But other biologists were already thinking along the same lines. “Janzen’s theory is unique in that it couples climate variability, physiology and ecological and evolutionary principles,” says Christy McCain, an evolutionary biologist at the University of Colorado Boulder. Inspired by Janzen’s ideas, McCain spent nearly a decade compiling some 80 years of data on the ranges of 16,500 species that live on 170 mountains2. “I looked at whether in fact range sizes were smaller on the low-latitude mountains,” she says — the first part of what has come to be known as Janzen’s climate variability hypothesis. Her results were published in 2009. “Bats, birds, frogs, salamanders, lizards and snakes all show the trend. It’s a linear decrease as you go from high to low latitude.” Strangely, however, McCain found that the opposite was true with rodents, a fact she still struggles to explain.
Ghalambor, who is now at Colorado State, had reached a similar conclusion about Janzen’s hypothesis in 2006, when he and scientists from the University of Washington in Seattle analysed published studies of vertebrate ectotherms, such as reptiles, which are particularly sensitive to temperature. The team found, for instance, that the altitudinal ranges of tropical reptiles were more limited than those of temperate species. Ghalambor’s group wondered whether Janzen’s hypothesis could be used to test which species were likely to be most vulnerable to climate change.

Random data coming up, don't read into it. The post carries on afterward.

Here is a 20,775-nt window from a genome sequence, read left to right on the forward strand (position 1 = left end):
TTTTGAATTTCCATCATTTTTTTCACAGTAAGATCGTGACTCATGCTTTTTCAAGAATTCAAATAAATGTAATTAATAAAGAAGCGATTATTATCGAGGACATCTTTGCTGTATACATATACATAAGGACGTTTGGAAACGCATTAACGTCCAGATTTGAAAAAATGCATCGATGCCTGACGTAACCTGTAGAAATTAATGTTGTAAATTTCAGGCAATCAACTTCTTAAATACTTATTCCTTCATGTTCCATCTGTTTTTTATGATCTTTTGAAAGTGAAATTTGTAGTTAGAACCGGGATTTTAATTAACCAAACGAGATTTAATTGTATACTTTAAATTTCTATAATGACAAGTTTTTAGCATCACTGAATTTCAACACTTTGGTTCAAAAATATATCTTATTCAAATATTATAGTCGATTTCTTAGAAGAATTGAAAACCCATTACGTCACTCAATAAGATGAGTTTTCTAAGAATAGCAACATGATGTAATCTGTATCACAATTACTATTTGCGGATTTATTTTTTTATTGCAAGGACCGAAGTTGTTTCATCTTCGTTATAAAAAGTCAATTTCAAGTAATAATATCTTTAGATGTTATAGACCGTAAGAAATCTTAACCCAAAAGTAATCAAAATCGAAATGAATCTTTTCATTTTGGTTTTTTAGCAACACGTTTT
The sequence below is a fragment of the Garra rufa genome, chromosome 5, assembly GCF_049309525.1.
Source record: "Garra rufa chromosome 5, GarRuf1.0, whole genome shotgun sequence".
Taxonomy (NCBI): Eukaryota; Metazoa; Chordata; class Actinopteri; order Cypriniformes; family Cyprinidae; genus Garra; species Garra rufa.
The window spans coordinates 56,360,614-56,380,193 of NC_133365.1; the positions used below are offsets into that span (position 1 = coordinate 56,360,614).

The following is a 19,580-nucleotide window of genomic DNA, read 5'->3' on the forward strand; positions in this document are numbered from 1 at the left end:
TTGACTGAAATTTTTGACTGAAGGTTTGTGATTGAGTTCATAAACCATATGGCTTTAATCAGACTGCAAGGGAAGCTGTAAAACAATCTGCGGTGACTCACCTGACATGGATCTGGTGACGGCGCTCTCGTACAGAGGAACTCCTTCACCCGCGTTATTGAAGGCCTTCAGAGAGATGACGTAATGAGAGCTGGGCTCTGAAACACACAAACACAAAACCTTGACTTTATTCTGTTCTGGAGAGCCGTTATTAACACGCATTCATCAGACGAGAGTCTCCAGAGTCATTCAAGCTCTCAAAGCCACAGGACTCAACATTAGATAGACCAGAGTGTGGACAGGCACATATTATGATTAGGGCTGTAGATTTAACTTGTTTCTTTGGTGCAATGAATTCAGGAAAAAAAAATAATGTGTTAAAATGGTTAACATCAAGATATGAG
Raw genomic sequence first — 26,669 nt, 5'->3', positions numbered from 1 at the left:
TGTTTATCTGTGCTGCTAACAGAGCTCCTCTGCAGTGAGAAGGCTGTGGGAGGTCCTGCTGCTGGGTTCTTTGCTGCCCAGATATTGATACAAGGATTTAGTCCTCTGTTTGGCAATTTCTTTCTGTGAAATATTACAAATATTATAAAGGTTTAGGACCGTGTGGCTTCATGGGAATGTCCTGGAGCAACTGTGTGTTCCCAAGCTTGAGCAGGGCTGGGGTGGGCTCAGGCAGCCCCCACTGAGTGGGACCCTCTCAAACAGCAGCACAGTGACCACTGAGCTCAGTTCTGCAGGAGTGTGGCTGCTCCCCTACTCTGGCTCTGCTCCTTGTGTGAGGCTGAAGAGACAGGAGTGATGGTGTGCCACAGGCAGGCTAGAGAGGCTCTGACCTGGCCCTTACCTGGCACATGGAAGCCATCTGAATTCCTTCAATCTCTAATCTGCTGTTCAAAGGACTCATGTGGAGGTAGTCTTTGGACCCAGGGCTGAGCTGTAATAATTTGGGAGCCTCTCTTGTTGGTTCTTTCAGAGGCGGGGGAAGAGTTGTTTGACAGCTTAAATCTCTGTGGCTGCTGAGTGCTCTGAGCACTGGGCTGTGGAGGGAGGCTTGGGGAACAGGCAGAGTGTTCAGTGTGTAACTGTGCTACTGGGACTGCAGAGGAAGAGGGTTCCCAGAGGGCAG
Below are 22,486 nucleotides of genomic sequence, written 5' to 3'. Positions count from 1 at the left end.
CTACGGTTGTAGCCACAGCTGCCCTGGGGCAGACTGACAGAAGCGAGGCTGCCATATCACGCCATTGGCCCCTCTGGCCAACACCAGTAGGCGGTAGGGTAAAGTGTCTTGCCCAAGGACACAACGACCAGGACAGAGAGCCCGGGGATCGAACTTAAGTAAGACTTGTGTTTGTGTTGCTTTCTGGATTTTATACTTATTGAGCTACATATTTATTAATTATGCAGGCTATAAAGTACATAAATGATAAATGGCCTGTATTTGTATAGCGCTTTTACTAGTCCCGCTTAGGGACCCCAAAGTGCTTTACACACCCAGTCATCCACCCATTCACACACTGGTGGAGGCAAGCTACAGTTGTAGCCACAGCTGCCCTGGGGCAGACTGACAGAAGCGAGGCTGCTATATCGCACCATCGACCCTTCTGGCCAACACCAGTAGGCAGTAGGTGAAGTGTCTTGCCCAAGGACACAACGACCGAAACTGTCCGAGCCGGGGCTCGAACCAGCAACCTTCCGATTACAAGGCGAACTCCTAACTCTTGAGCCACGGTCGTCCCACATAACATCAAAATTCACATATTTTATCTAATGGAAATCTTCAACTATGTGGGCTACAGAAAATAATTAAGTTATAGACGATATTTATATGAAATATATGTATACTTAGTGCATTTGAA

In 2008, Ghalambor joined up with Raymond Huey, a co-author on the 2006 paper, and other researchers at the University of Washington to examine the physiological tolerance of lizards and other ectotherms across different latitudes. The group found — just as Janzen’s hypothesis suggests — that the optimum temperatures for tropical species are very close to what they currently experience, which means that the animals may not fare well as temperatures rise4.
“If you go to tropical lowland forests, the lizards that occur there are the least heat-tolerant lizards in the world,” Huey says. The temperatures in a tropical forest never get much above 32 °C and lizards there go into heat stress at 36 °C or 37 °C, he says.
The implication for a lizard, says Ghalambor, is that “a little bit of warming in the tropics quickly puts you outside your optimum”.